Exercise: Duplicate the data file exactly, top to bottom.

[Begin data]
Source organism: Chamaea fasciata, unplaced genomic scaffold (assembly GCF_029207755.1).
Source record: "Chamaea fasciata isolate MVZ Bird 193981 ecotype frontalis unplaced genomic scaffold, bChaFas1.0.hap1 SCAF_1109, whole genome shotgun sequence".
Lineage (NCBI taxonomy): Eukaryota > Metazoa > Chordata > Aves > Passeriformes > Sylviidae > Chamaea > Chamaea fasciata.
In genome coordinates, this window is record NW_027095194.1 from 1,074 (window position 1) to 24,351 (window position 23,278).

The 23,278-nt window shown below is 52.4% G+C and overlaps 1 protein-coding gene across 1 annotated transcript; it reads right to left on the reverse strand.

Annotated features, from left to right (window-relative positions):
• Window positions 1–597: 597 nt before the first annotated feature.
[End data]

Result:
Source organism: Chamaea fasciata, unplaced genomic scaffold (assembly GCF_029207755.1).
Source record: "Chamaea fasciata isolate MVZ Bird 193981 ecotype frontalis unplaced genomic scaffold, bChaFas1.0.hap1 SCAF_1109, whole genome shotgun sequence".
Lineage (NCBI taxonomy): Eukaryota > Metazoa > Chordata > Aves > Passeriformes > Sylviidae > Chamaea > Chamaea fasciata.
In genome coordinates, this window is record NW_027095194.1 from 1,074 (window position 1) to 24,351 (window position 23,278).

The 23,278-nt window shown below is 52.4% G+C and overlaps 1 protein-coding gene across 1 annotated transcript; it reads right to left on the reverse strand.

Annotated features, from left to right (window-relative positions):
• Window positions 1–597: 597 nt before the first annotated feature.